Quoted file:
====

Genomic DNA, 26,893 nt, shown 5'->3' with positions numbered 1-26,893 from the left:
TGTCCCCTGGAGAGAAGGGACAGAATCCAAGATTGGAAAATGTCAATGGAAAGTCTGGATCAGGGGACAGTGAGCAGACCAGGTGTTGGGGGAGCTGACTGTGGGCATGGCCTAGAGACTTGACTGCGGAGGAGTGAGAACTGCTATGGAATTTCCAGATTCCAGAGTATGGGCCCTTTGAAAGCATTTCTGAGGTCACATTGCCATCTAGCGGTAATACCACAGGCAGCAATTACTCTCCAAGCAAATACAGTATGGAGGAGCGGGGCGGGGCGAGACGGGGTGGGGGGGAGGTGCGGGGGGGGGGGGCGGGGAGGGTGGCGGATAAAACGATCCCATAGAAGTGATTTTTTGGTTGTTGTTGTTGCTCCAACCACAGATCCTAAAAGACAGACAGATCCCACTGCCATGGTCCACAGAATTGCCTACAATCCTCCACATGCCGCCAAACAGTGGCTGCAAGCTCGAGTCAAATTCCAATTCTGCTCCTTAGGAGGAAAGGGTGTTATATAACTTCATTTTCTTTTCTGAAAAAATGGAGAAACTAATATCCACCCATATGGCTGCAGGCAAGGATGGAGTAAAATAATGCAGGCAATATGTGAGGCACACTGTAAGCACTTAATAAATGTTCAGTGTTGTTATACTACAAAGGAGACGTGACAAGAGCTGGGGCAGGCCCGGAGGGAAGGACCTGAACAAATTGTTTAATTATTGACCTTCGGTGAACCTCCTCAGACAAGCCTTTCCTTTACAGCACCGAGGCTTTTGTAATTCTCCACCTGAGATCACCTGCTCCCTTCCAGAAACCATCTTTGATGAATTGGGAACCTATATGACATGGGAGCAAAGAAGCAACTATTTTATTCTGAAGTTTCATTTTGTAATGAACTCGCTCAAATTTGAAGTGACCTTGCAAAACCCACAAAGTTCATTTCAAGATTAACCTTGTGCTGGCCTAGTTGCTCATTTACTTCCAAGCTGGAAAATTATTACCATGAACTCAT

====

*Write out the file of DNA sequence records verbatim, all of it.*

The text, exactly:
Genomic DNA, 26,893 nt, shown 5'->3' with positions numbered 1-26,893 from the left:
TGTCCCCTGGAGAGAAGGGACAGAATCCAAGATTGGAAAATGTCAATGGAAAGTCTGGATCAGGGGACAGTGAGCAGACCAGGTGTTGGGGGAGCTGACTGTGGGCATGGCCTAGAGACTTGACTGCGGAGGAGTGAGAACTGCTATGGAATTTCCAGATTCCAGAGTATGGGCCCTTTGAAAGCATTTCTGAGGTCACATTGCCATCTAGCGGTAATACCACAGGCAGCAATTACTCTCCAAGCAAATACAGTATGGAGGAGCGGGGCGGGGCGAGACGGGGTGGGGGGGAGGTGCGGGGGGGGGGGGCGGGGAGGGTGGCGGATAAAACGATCCCATAGAAGTGATTTTTTGGTTGTTGTTGTTGCTCCAACCACAGATCCTAAAAGACAGACAGATCCCACTGCCATGGTCCACAGAATTGCCTACAATCCTCCACATGCCGCCAAACAGTGGCTGCAAGCTCGAGTCAAATTCCAATTCTGCTCCTTAGGAGGAAAGGGTGTTATATAACTTCATTTTCTTTTCTGAAAAAATGGAGAAACTAATATCCACCCATATGGCTGCAGGCAAGGATGGAGTAAAATAATGCAGGCAATATGTGAGGCACACTGTAAGCACTTAATAAATGTTCAGTGTTGTTATACTACAAAGGAGACGTGACAAGAGCTGGGGCAGGCCCGGAGGGAAGGACCTGAACAAATTGTTTAATTATTGACCTTCGGTGAACCTCCTCAGACAAGCCTTTCCTTTACAGCACCGAGGCTTTTGTAATTCTCCACCTGAGATCACCTGCTCCCTTCCAGAAACCATCTTTGATGAATTGGGAACCTATATGACATGGGAGCAAAGAAGCAACTATTTTATTCTGAAGTTTCATTTTGTAATGAACTCGCTCAAATTTGAAGTGACCTTGCAAAACCCACAAAGTTCATTTCAAGATTAACCTTGTGCTGGCCTAGTTGCTCATTTACTTCCAAGCTGGAAAATTATTACCATGAACTCAT